I can think of nothing better than spending an afternoon barbecuing shellfish by the sea, especially if I’ve been out in my boat and had a successful catch in the lobster pots.
My friend Stuart re-baits the pots for me when I’m not by the coast, and I’ve even set up a saltwater tank in my store room to keep surplus lobsters fresh for sunny days.
Shellfish requires very little preparation. I like to use a wood-fired oven (I’ve got one in my garden) although a barbecue will work just as well. Wild garlic leaves go beautifully with these little beauties.
Mix a handful of the leaves with a little rapeseed oil and use the paste to baste the fish while it’s cooking. At the height of the shellfish season (it varies between crustacean species), I like to do a shellfish feast with everything from lobster and crab to prawns and mussels.
It’s a platter which tastes amazing, and looks the business in the middle of the table.
PIRI PIRI PRAWNS (SERVES 4)
Try to buy the largest prawns that you can find — good fishmongers these days tend to have a pretty broad selection and those gigantic ones are much more impressive.
Piri piri is an Angolan name for a type of chilli, and the term came to be used all over the Portuguese empire for hot meat and fish dishes prepared in the following way.
About 750g–1kg large prawns, preferably still with their heads and shells on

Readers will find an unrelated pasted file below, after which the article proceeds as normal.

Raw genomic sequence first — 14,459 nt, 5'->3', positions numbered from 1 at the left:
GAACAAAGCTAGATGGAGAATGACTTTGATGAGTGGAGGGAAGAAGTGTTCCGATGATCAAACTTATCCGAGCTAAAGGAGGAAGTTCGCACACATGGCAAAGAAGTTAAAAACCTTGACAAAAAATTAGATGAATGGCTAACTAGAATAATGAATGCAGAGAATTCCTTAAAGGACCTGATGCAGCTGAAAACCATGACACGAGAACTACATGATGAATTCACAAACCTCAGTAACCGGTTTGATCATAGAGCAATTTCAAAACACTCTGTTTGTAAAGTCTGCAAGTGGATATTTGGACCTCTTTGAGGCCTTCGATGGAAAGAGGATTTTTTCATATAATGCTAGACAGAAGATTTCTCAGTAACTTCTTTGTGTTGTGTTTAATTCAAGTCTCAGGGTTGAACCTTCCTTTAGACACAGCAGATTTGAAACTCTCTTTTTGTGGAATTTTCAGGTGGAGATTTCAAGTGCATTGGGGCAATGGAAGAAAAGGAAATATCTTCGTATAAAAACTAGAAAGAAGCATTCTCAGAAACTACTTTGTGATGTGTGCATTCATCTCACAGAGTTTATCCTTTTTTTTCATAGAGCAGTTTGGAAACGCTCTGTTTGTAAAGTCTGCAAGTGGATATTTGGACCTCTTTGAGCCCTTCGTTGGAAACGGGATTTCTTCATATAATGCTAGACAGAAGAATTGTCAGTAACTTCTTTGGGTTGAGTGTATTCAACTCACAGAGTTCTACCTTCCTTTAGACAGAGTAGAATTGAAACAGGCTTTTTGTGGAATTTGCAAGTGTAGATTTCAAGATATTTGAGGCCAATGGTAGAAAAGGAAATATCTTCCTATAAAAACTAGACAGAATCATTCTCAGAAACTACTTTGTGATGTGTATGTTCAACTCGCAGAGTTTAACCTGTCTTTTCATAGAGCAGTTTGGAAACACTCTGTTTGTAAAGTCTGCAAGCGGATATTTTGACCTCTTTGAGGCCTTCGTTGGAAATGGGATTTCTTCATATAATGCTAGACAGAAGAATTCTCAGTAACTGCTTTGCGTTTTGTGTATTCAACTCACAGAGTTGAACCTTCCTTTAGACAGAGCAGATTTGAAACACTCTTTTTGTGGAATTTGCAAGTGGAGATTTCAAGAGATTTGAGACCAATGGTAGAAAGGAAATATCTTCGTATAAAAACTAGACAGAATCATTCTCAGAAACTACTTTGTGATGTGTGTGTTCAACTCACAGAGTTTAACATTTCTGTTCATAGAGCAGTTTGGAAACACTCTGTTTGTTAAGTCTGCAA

80g (or more to taste) mild red chillies
Half a red pepper, deseeded
4–5tbsps olive oil
A good pinch of salt
Lemon or lime wedges to serve
1 | If, like me, you prefer leaving the shells of your prawns on, use a sharp, serrated knife to cut into the back of the prawn and remove the black vein. Rinse the prawns carefully under cold water and pat dry on kitchen paper. If you prefer them peeled, simply remove the body shell, leaving the head and tail attached.
2 | In a blender or liquidiser, blend the chillies, red pepper, olive oil and salt until smooth, then mix carefully with the prawns and store in a sealed container in the fridge for a couple of hours.
3 | You can either barbecue the prawns or cook them on a griddle pan. Preheat either well. Next, thread the prawns onto a metal skewer. Cook the prawns for 2–3 minutes on each side if they’re medium-sized, or for a couple of minutes extra if they’re large. Turn the prawns if they begin to burn (or move them to a cooler part of the barbecue). Serve with lemon or lime wedges.
Photographs by Jason Lowe